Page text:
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Yembiyembi believers make a journey to a neighboring island to support Bible-teaching that has begun there.

Good waves and no boat-eating sharks

Missionary Brooks Buser and four Yembiyembi Bible teachers recently embarked on a ministry adventure.

The missionaries on a neighboring island had begun to teach chronological Bible lessons to the Biem people two weeks earlier. Brooks and his Yembiyembi friends planned a trip of support and encouragement.

The two people groups actually have almost nothing in common. “The Yembiyembi people are swamp and river people,” Brooks writes. “The Biem people have no wild pigs and they grow oranges and do fishing for sharks. The Yembiyembi tribe, on the other hand, can’t imagine a world without wild pigs--and those who have tasted oranges think they are from Heaven. And almost every one of the Yembiyembi people has an uncontrollable fear of sharks.”

So when Brooks and the four Bible teachers boarded the mission plane to make the five-hour boat trip to the island, some of the Yembiyembi wives came to bid them good-bye and wept solemnly, “God Papa knows that we all sit in His Hand (His Sovereignty). If He thinks for you to die in big waves and sharks, then we are good to say our last talk to you now.”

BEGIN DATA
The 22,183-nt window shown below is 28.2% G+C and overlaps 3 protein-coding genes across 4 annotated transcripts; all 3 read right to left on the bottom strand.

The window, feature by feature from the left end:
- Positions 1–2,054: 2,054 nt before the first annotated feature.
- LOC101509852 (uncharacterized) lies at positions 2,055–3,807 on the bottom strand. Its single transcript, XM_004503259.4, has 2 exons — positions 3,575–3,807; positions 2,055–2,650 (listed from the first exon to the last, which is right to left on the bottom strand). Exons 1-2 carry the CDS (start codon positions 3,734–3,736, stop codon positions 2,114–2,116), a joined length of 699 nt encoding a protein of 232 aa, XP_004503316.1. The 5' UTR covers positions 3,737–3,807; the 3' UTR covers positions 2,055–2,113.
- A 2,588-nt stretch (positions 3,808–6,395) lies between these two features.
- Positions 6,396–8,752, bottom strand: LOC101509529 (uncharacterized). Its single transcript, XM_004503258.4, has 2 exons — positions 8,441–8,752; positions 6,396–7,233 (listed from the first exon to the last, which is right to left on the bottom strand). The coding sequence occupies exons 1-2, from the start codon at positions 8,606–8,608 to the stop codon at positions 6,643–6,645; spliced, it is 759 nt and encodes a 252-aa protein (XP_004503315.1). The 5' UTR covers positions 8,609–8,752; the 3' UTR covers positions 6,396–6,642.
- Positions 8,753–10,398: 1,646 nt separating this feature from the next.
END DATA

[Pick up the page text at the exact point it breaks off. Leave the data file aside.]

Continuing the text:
“But the waves were good and the sharks decided not to eat the boat. We made it to the island,” Brooks shares. It was a great opportunity to provide encouragement and help with Bible teaching. Once there, the Bible teachers often stayed up until 2 a.m. answering questions, recapping the Bible lesson and “just being happy to hang out with people that were hearing Great One’s talk for the first time.”

Brooks says this visit was a rich encounter for the both the Yembiyembi teachers and the Biem people, as well as for the missionaries.

“It was a great experience for all of us,” Brooks shares.

The return trip was a little more complicated. During their absence, the Yembiyembi airstrip had been badly damaged by rain and resulting flooding. The initial plan to land there was now out of the question. This meant an alternate journey of five hours in an ocean boat, a van ride to an airfield, a flight in the mission plane to another airstrip, and three more hours in a river boat.

It was a long day. But very much worth the journey, Brooks says.

Pray for God’s ongoing blessing on this missionary journey made by the Yembiyembi believers to reach out to the Biem people. Pray that God’s Word will continue to be taught with power to the Biem people and that many hearts will be reached and transformed by the Gospel.

POSTED ON Aug 30, 2012 by Cathy Drobnick

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